The story of the American Civil War isn’t complete without examining the extraordinary lives of Jessie Fremont, Nelly McClellan, Ellen Sherman, and Julia Grant, who were their husbands’ closest confidantes and had a profound impact on their ambitions and actions. Once shots were fired on Fort Sumter, the women were launched into a new world, where their relationships with their husbands and their personal opinions of the president of the United States had national and historical consequences. Using letters, memoirs, and photographs—and for the first time, maps of the women’s wartime travels—Hooper reveals how these four generals’ wives powerfully influenced our history.

Wed 11/2

Image - Ben Franklin Circles

Ben Franklin Circles

Date: Wed, November 02, 2016
Time: 6:30 PM
Bringing people together to discuss pressing philosophical & ethical issues

Join us monthly, every first Wednesday, for a 21st-century version of Ben Franklin’s mutual improvement club. One evening a week, for more than 40 years, the founding father discussed and debated with his friends the 13 virtues that he felt formed the basis for personal and civic improvement, a list he created when he was 20 years old. The virtues to which he aspired included justice, resolution and humility (but don't misunderstand Ben on that one—his explanation of humility was "imitate Jesus and Socrates").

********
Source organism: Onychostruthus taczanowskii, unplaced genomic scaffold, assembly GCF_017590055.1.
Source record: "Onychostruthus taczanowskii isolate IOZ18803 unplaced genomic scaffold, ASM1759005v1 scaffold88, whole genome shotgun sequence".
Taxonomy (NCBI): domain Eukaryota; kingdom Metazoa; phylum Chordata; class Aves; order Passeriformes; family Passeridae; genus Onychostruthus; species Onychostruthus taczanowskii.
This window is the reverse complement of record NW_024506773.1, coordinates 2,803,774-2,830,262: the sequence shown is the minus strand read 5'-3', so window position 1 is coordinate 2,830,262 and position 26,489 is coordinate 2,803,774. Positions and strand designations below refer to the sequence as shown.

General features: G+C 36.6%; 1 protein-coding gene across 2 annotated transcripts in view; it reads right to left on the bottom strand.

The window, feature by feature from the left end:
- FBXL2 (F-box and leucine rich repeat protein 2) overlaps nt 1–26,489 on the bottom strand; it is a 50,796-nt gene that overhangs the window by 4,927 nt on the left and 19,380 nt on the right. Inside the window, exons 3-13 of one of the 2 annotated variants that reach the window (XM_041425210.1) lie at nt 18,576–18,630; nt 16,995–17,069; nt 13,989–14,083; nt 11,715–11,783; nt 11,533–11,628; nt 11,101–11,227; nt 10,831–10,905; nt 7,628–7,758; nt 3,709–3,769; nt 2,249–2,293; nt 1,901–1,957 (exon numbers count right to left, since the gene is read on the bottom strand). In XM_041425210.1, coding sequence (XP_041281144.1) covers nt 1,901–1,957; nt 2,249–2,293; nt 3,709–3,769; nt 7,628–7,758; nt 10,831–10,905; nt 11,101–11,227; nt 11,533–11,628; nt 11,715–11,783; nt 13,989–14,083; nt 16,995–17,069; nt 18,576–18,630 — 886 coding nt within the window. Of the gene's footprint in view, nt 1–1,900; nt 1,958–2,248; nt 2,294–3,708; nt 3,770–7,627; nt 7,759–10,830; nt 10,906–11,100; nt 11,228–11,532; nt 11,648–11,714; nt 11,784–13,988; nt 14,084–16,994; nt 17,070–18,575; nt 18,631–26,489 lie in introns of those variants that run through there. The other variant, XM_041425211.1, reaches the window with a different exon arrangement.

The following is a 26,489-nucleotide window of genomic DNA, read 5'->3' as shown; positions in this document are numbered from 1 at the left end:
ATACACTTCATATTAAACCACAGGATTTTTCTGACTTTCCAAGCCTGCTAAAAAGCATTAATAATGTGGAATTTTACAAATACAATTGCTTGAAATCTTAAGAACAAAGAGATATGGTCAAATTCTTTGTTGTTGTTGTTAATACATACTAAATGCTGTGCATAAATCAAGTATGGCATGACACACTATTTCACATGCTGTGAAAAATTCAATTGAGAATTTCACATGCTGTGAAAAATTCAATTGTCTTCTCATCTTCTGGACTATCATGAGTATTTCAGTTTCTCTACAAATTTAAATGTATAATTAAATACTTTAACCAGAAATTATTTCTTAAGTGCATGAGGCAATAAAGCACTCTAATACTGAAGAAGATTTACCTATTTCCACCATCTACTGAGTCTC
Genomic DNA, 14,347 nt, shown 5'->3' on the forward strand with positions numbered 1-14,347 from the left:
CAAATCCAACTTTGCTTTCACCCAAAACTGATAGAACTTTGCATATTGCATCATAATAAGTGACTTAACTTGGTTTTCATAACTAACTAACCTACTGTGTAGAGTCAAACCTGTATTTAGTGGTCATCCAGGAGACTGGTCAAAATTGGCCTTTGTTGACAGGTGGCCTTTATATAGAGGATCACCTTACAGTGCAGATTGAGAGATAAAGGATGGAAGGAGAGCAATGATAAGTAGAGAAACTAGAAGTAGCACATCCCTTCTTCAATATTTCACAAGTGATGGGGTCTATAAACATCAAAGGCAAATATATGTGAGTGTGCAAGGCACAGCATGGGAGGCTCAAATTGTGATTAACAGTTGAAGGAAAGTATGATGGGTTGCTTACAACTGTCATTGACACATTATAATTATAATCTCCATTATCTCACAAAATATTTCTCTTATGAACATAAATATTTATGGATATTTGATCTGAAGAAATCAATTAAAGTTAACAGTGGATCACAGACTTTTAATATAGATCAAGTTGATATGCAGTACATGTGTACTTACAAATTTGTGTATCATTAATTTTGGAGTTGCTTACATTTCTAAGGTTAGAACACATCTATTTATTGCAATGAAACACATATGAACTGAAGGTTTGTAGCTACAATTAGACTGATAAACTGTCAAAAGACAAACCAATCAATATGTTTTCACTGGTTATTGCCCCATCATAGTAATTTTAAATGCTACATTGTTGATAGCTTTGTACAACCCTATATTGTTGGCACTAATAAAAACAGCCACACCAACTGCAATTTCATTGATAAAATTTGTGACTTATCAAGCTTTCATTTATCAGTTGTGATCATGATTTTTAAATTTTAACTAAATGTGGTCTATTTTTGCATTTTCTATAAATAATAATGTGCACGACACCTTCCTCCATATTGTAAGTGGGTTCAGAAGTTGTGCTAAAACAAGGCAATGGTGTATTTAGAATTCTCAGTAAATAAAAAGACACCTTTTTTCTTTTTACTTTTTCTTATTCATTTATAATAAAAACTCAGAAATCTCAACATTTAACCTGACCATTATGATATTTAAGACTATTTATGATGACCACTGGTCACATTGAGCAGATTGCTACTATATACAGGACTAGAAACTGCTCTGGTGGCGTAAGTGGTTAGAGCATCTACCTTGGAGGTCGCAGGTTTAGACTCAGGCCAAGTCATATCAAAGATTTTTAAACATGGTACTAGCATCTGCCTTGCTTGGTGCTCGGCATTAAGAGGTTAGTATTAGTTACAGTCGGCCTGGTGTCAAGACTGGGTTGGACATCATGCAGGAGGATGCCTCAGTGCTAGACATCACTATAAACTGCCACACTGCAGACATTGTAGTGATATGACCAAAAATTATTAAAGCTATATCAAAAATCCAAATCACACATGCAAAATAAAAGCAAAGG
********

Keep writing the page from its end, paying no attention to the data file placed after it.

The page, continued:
Ben Franklin Circles bring people together to discuss the most pressing philosophical and ethical issues of our time with the goal of improving ourselves and our world.

Thu 11/3

Image - Kerrin Meis

Egon Schiele: A Feminist Artist Ahead of His Time

Date: Thu, November 03, 2016
Time: 6:00 PM

Kerrin Meis, Retired Lecturer, SFSU; Teacher, OLLI Berkeley and OLLI San Rafael